11. Many people walk around with English slogans on their clothes that don't always mean what they think it means. The guy at the mall yesterday with the “boy crazy” shirt may have been, but my money is on something getting lost in translation. The shirt worn by our van driver to the National Park yesterday read “My heart beats all day,” in big block letters. That is surely accurate, as far as it goes.
  12. Bangladesh is conservative country in terms of dress. Even for a field trip to a National Park the expectation was absolutely for a collared shirt (as we were there for official business), and the preference was for a button down shirt and dress slacks. They don’t have to match or to be new, but that’s the protocol. I’ve not seen anyone in shorts outside of the gym, and even there I’ve taken to wearing my sweats.
  13. Gender. I’m still observing and trying to understand gender here. It’s complex and nuanced and I haven’t figured it out. There are women in very public roles here, including both the current and previous prime minister, and you see many women in the street, on buses, driving - this isn’t (our ally) Saudi Arabia. Most women in Dhaka wear a sari, and most of them have something on their heads, though not a full covering – usually the back third. They are scarf-like, brightly colored, and draw further attention it seems. And the women here certainly are attractive. You will see some women in full burkas on the street in Dhaka, and a higher percentage out in the country side. This ain't California, either. Women are presented as "other" in a way I’m not used to considering. This should be its own post.
  14. Global English is different than what native speakers use with each other, of course – it’s a lingua franca that is leached of its beauty, often, but there are charming turns of phrase that pop up every once in a while. (When's the last time you used "bestowed"?) “Available” is used as a catch all for “there is”or "there are" - in the Sundarbans last weekend we were told that “Bengal tigers are available in the forest” and “monkeys are available also.” I didn’t ask to see a menu.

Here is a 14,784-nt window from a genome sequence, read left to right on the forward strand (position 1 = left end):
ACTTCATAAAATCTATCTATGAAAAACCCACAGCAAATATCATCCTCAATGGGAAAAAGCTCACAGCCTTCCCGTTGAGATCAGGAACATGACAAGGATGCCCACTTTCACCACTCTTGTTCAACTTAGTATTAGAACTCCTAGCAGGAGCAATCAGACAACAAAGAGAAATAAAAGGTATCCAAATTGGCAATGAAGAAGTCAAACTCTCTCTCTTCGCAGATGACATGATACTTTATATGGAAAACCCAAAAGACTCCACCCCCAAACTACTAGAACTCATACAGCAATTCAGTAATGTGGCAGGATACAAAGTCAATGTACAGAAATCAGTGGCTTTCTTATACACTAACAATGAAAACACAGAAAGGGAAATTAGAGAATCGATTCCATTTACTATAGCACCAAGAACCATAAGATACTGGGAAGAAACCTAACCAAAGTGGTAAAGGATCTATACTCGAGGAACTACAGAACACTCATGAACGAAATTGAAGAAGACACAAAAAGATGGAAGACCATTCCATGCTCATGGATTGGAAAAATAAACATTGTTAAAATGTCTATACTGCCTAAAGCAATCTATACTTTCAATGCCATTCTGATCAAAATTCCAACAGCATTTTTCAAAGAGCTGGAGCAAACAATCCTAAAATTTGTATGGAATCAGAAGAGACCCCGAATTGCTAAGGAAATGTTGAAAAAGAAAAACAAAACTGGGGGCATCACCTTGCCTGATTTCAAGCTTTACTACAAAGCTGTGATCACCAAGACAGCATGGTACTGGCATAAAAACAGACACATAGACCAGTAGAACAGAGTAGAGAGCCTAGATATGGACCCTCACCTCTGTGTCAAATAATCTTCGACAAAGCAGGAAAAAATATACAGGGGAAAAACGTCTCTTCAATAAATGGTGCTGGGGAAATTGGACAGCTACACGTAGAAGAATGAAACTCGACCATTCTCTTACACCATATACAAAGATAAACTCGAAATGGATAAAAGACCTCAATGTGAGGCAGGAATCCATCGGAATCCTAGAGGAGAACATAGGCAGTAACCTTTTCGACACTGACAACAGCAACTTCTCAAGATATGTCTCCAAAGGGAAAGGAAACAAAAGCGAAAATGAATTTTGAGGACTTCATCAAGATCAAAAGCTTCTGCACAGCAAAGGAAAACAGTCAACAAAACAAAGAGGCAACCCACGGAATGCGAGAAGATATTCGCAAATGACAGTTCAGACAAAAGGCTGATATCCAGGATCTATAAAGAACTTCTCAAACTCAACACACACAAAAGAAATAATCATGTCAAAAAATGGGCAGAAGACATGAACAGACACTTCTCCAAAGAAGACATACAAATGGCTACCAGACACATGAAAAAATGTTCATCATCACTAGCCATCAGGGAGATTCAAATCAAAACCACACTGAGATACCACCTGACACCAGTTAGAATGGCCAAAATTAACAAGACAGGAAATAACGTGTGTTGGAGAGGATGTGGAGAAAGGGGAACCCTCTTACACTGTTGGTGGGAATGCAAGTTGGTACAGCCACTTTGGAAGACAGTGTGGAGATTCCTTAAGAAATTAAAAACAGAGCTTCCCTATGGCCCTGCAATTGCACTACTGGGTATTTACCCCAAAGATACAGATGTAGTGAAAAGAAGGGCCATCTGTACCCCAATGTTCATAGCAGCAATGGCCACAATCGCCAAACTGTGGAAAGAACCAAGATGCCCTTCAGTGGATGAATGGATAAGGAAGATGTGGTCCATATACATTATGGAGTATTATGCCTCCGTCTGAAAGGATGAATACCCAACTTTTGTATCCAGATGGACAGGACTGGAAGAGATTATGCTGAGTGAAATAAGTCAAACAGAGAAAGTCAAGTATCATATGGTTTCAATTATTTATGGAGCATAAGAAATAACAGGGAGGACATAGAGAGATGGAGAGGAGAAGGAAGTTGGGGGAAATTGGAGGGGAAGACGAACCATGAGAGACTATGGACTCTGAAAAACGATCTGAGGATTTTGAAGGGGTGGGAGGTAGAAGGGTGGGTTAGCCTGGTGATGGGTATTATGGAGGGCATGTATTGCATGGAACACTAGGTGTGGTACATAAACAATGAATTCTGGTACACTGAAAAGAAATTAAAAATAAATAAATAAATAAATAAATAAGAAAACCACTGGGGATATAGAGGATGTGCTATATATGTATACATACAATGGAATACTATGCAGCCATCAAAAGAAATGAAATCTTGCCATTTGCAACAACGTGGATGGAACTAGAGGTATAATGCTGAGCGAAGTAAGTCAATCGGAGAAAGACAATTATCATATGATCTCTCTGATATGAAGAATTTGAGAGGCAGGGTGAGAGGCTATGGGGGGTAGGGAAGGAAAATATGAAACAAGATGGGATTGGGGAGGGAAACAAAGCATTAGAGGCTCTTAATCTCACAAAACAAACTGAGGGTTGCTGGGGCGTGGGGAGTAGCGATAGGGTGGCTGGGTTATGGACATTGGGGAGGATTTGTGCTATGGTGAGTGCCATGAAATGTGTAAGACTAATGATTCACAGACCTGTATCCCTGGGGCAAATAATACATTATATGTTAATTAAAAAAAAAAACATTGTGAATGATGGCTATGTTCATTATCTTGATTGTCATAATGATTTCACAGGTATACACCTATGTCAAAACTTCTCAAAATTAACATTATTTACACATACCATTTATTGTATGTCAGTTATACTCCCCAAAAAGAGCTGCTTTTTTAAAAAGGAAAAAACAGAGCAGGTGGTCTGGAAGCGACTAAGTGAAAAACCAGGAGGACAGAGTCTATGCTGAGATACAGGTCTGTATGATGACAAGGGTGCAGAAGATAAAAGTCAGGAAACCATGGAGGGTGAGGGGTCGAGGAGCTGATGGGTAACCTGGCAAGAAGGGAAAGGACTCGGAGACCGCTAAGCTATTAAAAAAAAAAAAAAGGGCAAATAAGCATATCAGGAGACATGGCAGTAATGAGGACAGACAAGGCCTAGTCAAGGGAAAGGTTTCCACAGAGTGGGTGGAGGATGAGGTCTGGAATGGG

15. Many sounds in Bangla are very similar to Japanese. I swear I've heard "Nandaka" every day, but when I look there is not a Japanese-looking person available. (Except for earlier this week at breakfast, when there was.)
  16. The present perfect as a tense isn’t well understood in spoken English here, even by people with pretty advanced skills. In writing it shows up all the time for the simple past, but in speaking it's pretty consistently going to throw someone for a loop. You can see them replaying the question in their minds and looking for the verb, particularly with irregular English verbs. Instead of asking "Have you been there before?" you'll get further ahead by asking "First time (place/ experience)?" and point at them. The present progressive is, however, available. For simple present. Or for simple future. All the time.
  17. On the street in Dhaka, the penetration and quality of English is very high, the highest I've seen in Asia outside of Singapore. Better than Hong Kong, from what I remember. It's just that I am editing for eight hours a day.
  18. The English language TV options are pretty limited (so I turn it on sometimes. So?), but where has Supernatural been all my life?


CFox said...

Who else blogs about verb tenses!?? xo,

KenAnselment said...

B, when do you return stateside?